Thursday, August 02, 2007
In our development of the BSC, which is as much a framework for our strategy as it is a reporting tool, we first developed the strategy map. The strategy map frames the interrelationship between perspectives and objectives. In addition, the strategy map is communicating what is important to the district. What becomes problematic is that everything that is important is not easily measurable. For example, one of the things that we have identified as important is to "improve student products." We think this is important because in the 21st Century it is not enough for students to complete the requirements of the traditional school system (e.g. worksheets). Students need to be demonstrating their skills at 21st Century skills like presenting, analyzing, and communicating to and with the wider global community. That said, we haven't the slightest idea how we are going to measure the improvement in student products. What is key is that we still put the objective on the BSC. Even if we haven't figured it out we send the message that this or will be important to the district achieving its mission.
Wednesday, June 20, 2007
Tuesday, March 20, 2007
In a previous post I argued that we should be working to "measure what matters". In other words, if we want to know whether a teacher is effective we need to develop an example of "effective" and tools for determining whether the teacher is achieving that example. Teachers and leaders need to know where teachers on a scale (or rubric) and they need to know what to do next to improve. Years of service apparently can differentiate a 1st year teacher from a 5th year teacher, but after that there is little difference between a 5th year teacher and a 15th year teacher. Instead of seeing our longest serving teachers as the most skilled, we should create measures to see our most skilled teachers as our most skilled teachers.
Monday, March 19, 2007
Many Eyes is user-friendly and addictive. I kept loading new forms of data to try different views. I loaded school district demographics over time, speeches made by Margaret Spellings, and rap lyrics from Ice Cube and TuPac.
Imagine the potential in a K-12 setting where students could be challenged to collect data (primary collection or secondary) and then these data would be shared across the world. their classmates could comment, but so too could an expert in the field they are studying. This tool not only creates opportunities to see the world in a new way (literally), but also to collaborate and understand the world more deeply (or see it in a new way metaphorically).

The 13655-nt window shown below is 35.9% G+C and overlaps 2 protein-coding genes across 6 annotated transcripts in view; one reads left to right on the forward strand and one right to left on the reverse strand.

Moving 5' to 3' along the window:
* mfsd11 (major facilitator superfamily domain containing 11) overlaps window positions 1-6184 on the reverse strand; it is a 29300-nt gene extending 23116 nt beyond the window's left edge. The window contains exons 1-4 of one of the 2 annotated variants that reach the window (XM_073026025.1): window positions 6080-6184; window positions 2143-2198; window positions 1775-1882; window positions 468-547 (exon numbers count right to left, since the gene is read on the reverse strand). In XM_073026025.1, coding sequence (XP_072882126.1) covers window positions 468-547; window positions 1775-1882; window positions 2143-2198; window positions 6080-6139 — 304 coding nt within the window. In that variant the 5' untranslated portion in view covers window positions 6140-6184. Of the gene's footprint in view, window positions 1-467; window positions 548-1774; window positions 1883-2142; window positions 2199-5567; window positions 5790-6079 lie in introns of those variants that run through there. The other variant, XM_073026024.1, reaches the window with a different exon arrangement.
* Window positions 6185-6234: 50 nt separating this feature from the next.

Check out these examples I created:
Example #1: District demographics over time. Click the image here and drill-down (using the plus signs) to the demographics by school, ethnicity, and gender.
Example #2: A tree map of two years of demographic data reveals change in color. Check out the hover over Ajax features.
Example #3: Tag Cloud of recent testimony from Secretary of Education Margaret Spellings. Any idea what Spellings intends to focus on? Could you imagine students using this to compare the language in two poems, rap lyrics, books on the same subject in two different decades, speeches...or anything else? Imagine how engaged students would be to see the text they are analyzing come alive.
Wednesday, March 07, 2007
First, technology serves humans. If the technology fails or the user cannot figure out how to get value from it, then the design is the problem. A simple concept that seems to be overlooked when considering how to display data to teachers. Second, design is not art. Art is to be enjoyed and design facilitates use. Third, designers do not create experiences, they create artifacts to experience. This seems to be akin to Kathy Sierra’s argument that serving our customers means that in the end it is about them kicking ass. Fourth, great design is invisible because it solves a problem and works well. We take it for granted. Fifth, simplicity is the ultimate sophistication. Distill the design to the absolute needs to solve the problem at hand, that is all.
This all applies directly to design of data systems for school districts to use. If the ultimate goal is for teachers to use the data system to analyze data and track student progress, then the design of the system must be teacher-friendly, focused on their experience, and simple enough that the user does not have to read the freakin’ manual.
Monday, February 12, 2007
Above was my picture for the first scene in the storyboard. Here is my storyboard for the first two images. The metaphor of a storyboard is great because it makes you think through the emotion and imagery that you want to create, just like a great director does with a movie. The storyboard version of talking to parents about students could result in better metaphors and descriptions of the student's actual performance. It is a deliberate method for creating a vision for the parents.
Tuesday, February 06, 2007
No matter what assessment or performance related material we are sending home to parents we should be sure that we are clear about the following things: (1) What is the test, when did your son/daughter take the test, and why the results are important. (2) How your student scored some comparison data (e.g. how did the rest of the state, district, or school score). (3) How you can support your student to improve or maintain high performance. (4) When the student will test next. (5) What is the best way to contact their teacher to get more information.
How often are we successful at all of these steps?